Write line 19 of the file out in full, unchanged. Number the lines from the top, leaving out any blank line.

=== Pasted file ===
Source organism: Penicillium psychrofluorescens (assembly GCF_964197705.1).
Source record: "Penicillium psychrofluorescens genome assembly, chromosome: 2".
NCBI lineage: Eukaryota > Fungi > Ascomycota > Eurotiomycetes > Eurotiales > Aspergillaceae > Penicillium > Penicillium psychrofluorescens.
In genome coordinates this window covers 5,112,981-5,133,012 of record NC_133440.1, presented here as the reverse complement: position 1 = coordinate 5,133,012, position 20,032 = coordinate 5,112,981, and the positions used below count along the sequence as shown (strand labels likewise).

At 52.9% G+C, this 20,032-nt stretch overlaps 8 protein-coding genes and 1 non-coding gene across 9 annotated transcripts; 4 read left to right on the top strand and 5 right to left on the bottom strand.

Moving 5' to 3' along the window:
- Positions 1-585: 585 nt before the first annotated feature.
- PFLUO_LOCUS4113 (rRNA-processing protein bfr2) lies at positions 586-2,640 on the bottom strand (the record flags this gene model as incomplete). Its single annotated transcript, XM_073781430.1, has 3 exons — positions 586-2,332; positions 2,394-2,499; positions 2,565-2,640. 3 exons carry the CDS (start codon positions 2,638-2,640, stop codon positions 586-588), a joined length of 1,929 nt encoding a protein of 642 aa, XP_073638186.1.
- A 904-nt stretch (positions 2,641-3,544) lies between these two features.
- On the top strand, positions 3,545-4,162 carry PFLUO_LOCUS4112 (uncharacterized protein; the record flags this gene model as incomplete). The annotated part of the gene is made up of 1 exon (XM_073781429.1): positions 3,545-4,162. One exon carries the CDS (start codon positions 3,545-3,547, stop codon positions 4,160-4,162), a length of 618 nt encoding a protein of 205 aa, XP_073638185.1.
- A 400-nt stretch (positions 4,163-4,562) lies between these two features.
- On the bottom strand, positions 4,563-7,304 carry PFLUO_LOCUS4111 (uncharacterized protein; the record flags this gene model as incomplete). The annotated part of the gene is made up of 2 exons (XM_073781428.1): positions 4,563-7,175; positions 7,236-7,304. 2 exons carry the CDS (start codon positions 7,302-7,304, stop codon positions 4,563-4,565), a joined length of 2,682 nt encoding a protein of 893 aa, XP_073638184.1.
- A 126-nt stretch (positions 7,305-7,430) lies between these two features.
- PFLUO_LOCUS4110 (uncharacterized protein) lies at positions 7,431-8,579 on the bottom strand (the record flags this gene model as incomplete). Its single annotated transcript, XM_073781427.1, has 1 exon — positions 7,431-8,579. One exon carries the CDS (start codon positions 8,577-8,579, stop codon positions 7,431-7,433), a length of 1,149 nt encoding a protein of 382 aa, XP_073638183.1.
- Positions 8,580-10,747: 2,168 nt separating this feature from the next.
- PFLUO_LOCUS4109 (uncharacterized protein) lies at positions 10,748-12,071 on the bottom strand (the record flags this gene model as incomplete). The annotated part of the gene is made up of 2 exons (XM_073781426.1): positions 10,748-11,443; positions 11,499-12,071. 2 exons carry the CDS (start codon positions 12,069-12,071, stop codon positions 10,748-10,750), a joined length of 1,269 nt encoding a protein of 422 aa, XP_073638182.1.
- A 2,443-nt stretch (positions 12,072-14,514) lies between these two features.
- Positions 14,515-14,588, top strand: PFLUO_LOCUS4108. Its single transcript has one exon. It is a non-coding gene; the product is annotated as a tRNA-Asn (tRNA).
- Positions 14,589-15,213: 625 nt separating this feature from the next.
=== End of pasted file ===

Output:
- Positions 14,589-15,213: 625 nt separating this feature from the next.